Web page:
It was cool seeing Slayer play Reign in Blood and it was really funny seeing people freak out to Sleep who had never seen them before. It's funny how big those guys have gotten. The very last show that they ever played was opening for us at Slim's before they broke up [in 1994]. They've become legendary over the years, and now that they've gotten back together, they've gotten a lot more popular. I don't think anybody is more surprised than those guys themselves.
It seems the Scion EP touches on the really catchy, heavy songs from the first couple records with the two-drummer line-up, but some tunes have the more experimental vibe of The Bride Screamed Murder, at least on the opening to "Friends Before Larry" and choir vocals and strings of "A Really Long Wait." How did those tunes take shape in the studio?
Well, "Friends Before Larry" and "A Really Long Wait" were two things that came out of a big end of the show jam session between me and Coady and Jared. We would do that every night on the last tour that we did in Europe last fall. So it just evolved out of this jam that we came up with live and decided was really cool and that we should record it.
The strings that are on there are something that I showed Jared and a couple of those other guys how to do via this application called Thumbjam on your iPod. It's got all these great samples that you can play in all these different keys. So you can thank Steve Jobs for that one. We can't really afford to hire the local symphony, but for 15 bucks you can have your own. There's a bunch of really cool sounds on there, like this crazy theremin thing. So that's the secret right there; technology at its best.
I read that the idea of having Trevor only play acoustic bass came from Buzz seeing him play upright with Nils Cline. Did you guys go into the recording sessions with songs you and Buzz already had written or did you write some of the material with Trevor?
Well, some of it was done before he even got there. We only had Trevor for about a week. Even before we finished the EP for Scion, we started writing stuff for that record. So we wrote a bunch of songs; we did some in the rehearsal space and Buzz wrote some at home and came in with them.
One song that we recorded was actually an old song that has been kicking around for a long time. The very last song on the record called "Tommy Goes Berserk," we've had the makings of that song for probably the last 12 years or so. It's something we never finished up. We kind of got ahead of ourselves and were like "We better stop recording right now before Trevor gets here," because we obviously wanted to write some stuff with him in the same room. I'd say it was about half and half.
Did you find yourselves revamping any older material dramatically with the different instrumentation for this tour?
Yeah, but I don't know how much different it is than if we're playing with electric bass. It's a little bit different of course, but I don't think there are any old songs we couldn't do because of the double bass. Even on this tour we're doing now, nobody has really said they miss having it louder. It's plenty loud. I don't think it's really missing anything at all. Eventually, what we'd like to do is incorporate the other two guys in the band as well. Something like that maybe for a tour. We're not really sure yet, but I think it could be done.
Do you see yourselves recording as a five piece or just taking that band on the road?
Well, we've got no major plans right now, but we do have an anniversary coming up next year. So we may incorporate some kind of thing where we do all three different versions of the band. That's what I'd like to do. So we'll see what happens, but no solid plans as of yet.
So you aren't looking into touring with the Melvins 1983 line-up just yet?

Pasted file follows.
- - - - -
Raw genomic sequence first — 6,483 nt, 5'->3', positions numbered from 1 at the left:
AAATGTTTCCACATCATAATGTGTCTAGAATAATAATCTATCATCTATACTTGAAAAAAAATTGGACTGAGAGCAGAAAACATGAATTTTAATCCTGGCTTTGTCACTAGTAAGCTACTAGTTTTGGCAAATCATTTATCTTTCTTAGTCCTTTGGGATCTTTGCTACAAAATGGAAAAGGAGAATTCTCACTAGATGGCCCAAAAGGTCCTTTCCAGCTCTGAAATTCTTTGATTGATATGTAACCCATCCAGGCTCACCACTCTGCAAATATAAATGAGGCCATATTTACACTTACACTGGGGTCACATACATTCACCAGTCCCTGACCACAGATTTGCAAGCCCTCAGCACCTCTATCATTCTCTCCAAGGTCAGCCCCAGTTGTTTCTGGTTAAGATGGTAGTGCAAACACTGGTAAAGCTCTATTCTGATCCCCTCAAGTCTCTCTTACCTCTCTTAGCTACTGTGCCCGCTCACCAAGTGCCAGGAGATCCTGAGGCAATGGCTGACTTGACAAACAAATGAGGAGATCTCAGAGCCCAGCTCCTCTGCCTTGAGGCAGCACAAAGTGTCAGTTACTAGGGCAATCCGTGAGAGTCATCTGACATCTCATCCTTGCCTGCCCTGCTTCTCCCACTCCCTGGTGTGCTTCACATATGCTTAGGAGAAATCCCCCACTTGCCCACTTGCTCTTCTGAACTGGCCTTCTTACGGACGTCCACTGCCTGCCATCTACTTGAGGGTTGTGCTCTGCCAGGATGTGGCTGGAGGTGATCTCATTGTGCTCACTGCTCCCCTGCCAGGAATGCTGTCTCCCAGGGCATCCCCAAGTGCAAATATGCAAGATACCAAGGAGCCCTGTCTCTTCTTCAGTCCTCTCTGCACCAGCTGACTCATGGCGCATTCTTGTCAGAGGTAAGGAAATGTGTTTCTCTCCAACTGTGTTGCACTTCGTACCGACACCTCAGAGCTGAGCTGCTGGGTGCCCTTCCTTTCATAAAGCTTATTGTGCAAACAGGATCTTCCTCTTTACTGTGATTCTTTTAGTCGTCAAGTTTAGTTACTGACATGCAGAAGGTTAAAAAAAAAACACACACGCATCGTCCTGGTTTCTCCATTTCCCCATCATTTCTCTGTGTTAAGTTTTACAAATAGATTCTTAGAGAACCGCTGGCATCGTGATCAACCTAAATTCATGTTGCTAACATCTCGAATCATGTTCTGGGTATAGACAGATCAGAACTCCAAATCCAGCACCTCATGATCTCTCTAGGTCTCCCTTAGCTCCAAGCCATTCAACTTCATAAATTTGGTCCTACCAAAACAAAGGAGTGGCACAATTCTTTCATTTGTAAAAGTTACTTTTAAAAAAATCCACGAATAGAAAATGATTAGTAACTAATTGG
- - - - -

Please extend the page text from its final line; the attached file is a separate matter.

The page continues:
We'd like to, but the drummer [Matt Dillard] for that band -- which is not me -- has a steady job and a kid and stuff like that. So the only time he can take off is vacation really. He's out as far as touring for any big giant tours, but the West Coast might be lucky, because he does live in Washington state. We're hoping to do something like that. It's really fun playing with him, even though he hasn't been in the band for 28 years or whatever. When we play with him, he feels like one of us. Even personality-wise, we're not really good friends with a lot of people from where we grew up, but there's a couple of people and he's certainly one of them. He's a great guy. And we've got that new stuff coming up with him and it's really great stuff...
I'd also read that you have done some new recording with your old bassist Kevin Rutmanis and Jello Biafra?
Yeah, we recorded a Roxy Music cover with Kevin and Jello. Actually we just found out that when we play in San Francisco, we're going to have Kevin's new band open for us. They're called Hepa/Titus. If you want to check out their stuff, if you go to our Facebook page, we posted a link to their new recording.
When we spoke four years ago, I asked if you were approached much for session work, and at the time you said that there were only a few things outside the Melvins. It seems that has picked up at least a little bit since then with the Shrinebuilder album and tour and playing on Lou Barlow's solo album. Do you have anything in the works outside the Melvins like a new Shrinebuilder album or more music with your other band Altamont?
Well, me and our engineer Toshi have been trying to produce bands under the name Deaf Nephews. We have all our recording stuff set up when we're doing the Melvins stuff, so we kind of built our own studio in a way. So we have a place where people can actually come and work with us, have us both play on stuff or whatever people want. I've been playing a lot of drums on other projects.
There's a guy from Australia who I did some recording for named Adam Harding. And also I did some recording recently with the guitarist from Triclops! Christian [Eric Beaulieu, who is about to release his debut collaborative album with Mars Volta singer Cedric Bixler-Zavela and bassist Mike Watt under the name Anywhere]. He had three or four songs he wanted drums on. I'm not sure what he's doing with that stuff. But we're pretty much open to working with anybody that's serious about it. A lot of people think they might not be able to afford it, but we're always willing to work with people's budgets. People don't have a lot of money to record anymore, so we have to try to do what we can. If I can do more of that stuff, I would.